About Port of Boston
New England’s connection to the world for nearly 400 years
The Port of Boston is the oldest continually active port in the Western Hemisphere, and New England’s maritime hub. The Port of Boston’s activity supports more than 50,000 jobs, and contributes more than $4.6 billion to the local, regional, and national economies through direct, indirect, and induced impact.
Massport facilities are the port’s lifeblood for containerized cargo, vacation cruises and Boston’s commercial fishing fleet.
The Port of Boston also hosts privately owned petroleum and liquefied natural gas terminals, which supply more than 90% of Massachusetts' heating and fossil fuel needs. Two ship repair yards, public and private ferry operations, marinas, and Coast Guard’s Sector Boston also call the port home.
Port of Boston Cargo Fact Sheet
Massport’s Paul W. Conley Container Terminal in South Boston serves seven of the world’s top 10 container lines. Conley handles nearly 1.5 million metric tons of cargo each year.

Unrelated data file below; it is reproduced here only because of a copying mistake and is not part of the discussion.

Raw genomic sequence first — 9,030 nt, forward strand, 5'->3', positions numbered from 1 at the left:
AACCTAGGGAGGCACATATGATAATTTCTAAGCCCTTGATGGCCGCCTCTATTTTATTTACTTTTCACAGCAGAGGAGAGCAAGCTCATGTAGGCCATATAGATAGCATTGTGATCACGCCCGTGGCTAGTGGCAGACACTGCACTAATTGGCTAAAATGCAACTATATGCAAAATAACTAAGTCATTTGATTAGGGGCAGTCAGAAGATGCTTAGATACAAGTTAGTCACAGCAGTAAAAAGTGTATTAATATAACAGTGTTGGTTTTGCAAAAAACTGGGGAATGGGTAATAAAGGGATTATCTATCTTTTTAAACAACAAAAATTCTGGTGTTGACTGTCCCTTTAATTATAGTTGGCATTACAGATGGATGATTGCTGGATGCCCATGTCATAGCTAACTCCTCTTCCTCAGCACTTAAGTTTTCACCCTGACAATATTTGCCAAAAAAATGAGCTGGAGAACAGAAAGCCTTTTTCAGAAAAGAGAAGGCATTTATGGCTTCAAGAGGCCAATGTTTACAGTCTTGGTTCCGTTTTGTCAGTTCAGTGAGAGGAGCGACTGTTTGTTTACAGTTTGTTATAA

Cruiseport Boston’s Black Falcon Cruise Terminal contributes nearly a half billion dollars to the regional economy. Boston is a popular port-of-call destination, and several major cruise lines serve Massport’s Cruiseport Boston providing passengers with an attractive mix of cruises to Canada/New England, Bermuda, the Caribbean, and Europe.
Automobile imports and exports are an important niche market for the Port of Boston. In 1998, the Boston Autoport opened on an 80 acre site in Charlestown. The Boston Autoport can accommodate the processing of of 70,000 cars per year for import or export.
Other Maritime Properties
The Massachusetts Port Authority owns, operates and leases approximately 500 acres of property in Charlestown, East Boston and South Boston, located within what is called a Designated Port Area (DPA), restricted to maritime industrial activities supporting the working Port of Boston.